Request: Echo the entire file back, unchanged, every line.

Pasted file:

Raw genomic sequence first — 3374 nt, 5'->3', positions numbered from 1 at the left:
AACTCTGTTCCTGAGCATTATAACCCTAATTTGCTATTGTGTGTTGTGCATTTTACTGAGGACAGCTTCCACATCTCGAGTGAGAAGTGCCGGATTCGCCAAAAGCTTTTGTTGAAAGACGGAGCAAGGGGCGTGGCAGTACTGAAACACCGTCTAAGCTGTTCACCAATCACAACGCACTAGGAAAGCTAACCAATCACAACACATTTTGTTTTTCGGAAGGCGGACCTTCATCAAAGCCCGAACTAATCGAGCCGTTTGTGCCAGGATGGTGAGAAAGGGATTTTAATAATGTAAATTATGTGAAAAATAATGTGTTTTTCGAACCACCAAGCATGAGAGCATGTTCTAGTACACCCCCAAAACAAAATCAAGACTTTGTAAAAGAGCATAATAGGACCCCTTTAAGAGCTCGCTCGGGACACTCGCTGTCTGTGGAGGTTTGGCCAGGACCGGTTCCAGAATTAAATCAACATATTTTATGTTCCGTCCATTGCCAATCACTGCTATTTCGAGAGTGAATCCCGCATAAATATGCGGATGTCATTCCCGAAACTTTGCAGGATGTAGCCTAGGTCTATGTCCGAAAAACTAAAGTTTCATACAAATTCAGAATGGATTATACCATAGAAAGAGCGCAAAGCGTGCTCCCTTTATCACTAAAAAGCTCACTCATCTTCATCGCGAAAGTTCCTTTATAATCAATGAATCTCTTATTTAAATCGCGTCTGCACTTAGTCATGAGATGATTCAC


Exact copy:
Raw genomic sequence first — 3374 nt, 5'->3', positions numbered from 1 at the left:
AACTCTGTTCCTGAGCATTATAACCCTAATTTGCTATTGTGTGTTGTGCATTTTACTGAGGACAGCTTCCACATCTCGAGTGAGAAGTGCCGGATTCGCCAAAAGCTTTTGTTGAAAGACGGAGCAAGGGGCGTGGCAGTACTGAAACACCGTCTAAGCTGTTCACCAATCACAACGCACTAGGAAAGCTAACCAATCACAACACATTTTGTTTTTCGGAAGGCGGACCTTCATCAAAGCCCGAACTAATCGAGCCGTTTGTGCCAGGATGGTGAGAAAGGGATTTTAATAATGTAAATTATGTGAAAAATAATGTGTTTTTCGAACCACCAAGCATGAGAGCATGTTCTAGTACACCCCCAAAACAAAATCAAGACTTTGTAAAAGAGCATAATAGGACCCCTTTAAGAGCTCGCTCGGGACACTCGCTGTCTGTGGAGGTTTGGCCAGGACCGGTTCCAGAATTAAATCAACATATTTTATGTTCCGTCCATTGCCAATCACTGCTATTTCGAGAGTGAATCCCGCATAAATATGCGGATGTCATTCCCGAAACTTTGCAGGATGTAGCCTAGGTCTATGTCCGAAAAACTAAAGTTTCATACAAATTCAGAATGGATTATACCATAGAAAGAGCGCAAAGCGTGCTCCCTTTATCACTAAAAAGCTCACTCATCTTCATCGCGAAAGTTCCTTTATAATCAATGAATCTCTTATTTAAATCGCGTCTGCACTTAGTCATGAGATGATTCAC